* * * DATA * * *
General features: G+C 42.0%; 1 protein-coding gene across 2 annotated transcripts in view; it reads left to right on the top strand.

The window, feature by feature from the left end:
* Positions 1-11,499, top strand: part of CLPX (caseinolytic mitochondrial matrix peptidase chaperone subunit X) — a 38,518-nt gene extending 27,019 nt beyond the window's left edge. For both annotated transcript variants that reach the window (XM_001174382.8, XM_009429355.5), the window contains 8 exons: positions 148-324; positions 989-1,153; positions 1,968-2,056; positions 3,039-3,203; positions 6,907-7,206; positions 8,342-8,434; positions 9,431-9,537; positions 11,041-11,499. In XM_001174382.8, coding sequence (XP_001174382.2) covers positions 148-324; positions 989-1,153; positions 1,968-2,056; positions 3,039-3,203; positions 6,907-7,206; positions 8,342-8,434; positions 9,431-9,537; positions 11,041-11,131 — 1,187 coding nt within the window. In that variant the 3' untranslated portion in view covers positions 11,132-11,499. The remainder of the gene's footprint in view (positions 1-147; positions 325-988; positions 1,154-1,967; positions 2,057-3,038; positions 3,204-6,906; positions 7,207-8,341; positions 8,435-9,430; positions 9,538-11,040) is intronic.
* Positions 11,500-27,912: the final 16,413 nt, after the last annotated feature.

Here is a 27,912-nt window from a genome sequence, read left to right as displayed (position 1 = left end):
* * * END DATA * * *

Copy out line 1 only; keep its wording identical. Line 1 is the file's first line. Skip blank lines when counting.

General features: G+C 42.0%; 1 protein-coding gene across 2 annotated transcripts in view; it reads left to right on the top strand.